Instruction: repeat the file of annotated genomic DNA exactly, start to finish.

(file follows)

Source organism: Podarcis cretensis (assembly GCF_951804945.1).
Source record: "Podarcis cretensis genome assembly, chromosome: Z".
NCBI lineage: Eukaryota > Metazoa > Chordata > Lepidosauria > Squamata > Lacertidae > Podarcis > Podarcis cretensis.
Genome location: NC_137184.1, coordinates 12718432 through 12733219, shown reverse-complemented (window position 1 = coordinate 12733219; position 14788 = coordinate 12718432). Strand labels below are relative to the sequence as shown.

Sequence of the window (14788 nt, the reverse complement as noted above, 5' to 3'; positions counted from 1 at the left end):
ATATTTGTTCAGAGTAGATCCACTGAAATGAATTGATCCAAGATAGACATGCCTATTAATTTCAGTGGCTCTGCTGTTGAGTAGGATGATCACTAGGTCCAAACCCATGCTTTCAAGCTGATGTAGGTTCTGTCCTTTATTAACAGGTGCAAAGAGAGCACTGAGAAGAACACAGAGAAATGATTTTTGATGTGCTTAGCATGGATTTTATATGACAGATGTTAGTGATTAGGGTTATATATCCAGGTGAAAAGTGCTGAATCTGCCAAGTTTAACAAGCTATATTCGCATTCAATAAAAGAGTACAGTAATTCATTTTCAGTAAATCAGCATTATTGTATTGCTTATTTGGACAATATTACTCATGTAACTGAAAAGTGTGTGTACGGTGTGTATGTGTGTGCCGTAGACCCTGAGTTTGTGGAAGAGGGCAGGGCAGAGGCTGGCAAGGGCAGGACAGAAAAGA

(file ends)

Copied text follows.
Source organism: Podarcis cretensis (assembly GCF_951804945.1).
Source record: "Podarcis cretensis genome assembly, chromosome: Z".
NCBI lineage: Eukaryota > Metazoa > Chordata > Lepidosauria > Squamata > Lacertidae > Podarcis > Podarcis cretensis.
Genome location: NC_137184.1, coordinates 12718432 through 12733219, shown reverse-complemented (window position 1 = coordinate 12733219; position 14788 = coordinate 12718432). Strand labels below are relative to the sequence as shown.

Sequence of the window (14788 nt, the reverse complement as noted above, 5' to 3'; positions counted from 1 at the left end):
ATATTTGTTCAGAGTAGATCCACTGAAATGAATTGATCCAAGATAGACATGCCTATTAATTTCAGTGGCTCTGCTGTTGAGTAGGATGATCACTAGGTCCAAACCCATGCTTTCAAGCTGATGTAGGTTCTGTCCTTTATTAACAGGTGCAAAGAGAGCACTGAGAAGAACACAGAGAAATGATTTTTGATGTGCTTAGCATGGATTTTATATGACAGATGTTAGTGATTAGGGTTATATATCCAGGTGAAAAGTGCTGAATCTGCCAAGTTTAACAAGCTATATTCGCATTCAATAAAAGAGTACAGTAATTCATTTTCAGTAAATCAGCATTATTGTATTGCTTATTTGGACAATATTACTCATGTAACTGAAAAGTGTGTGTACGGTGTGTATGTGTGTGCCGTAGACCCTGAGTTTGTGGAAGAGGGCAGGGCAGAGGCTGGCAAGGGCAGGACAGAAAAGA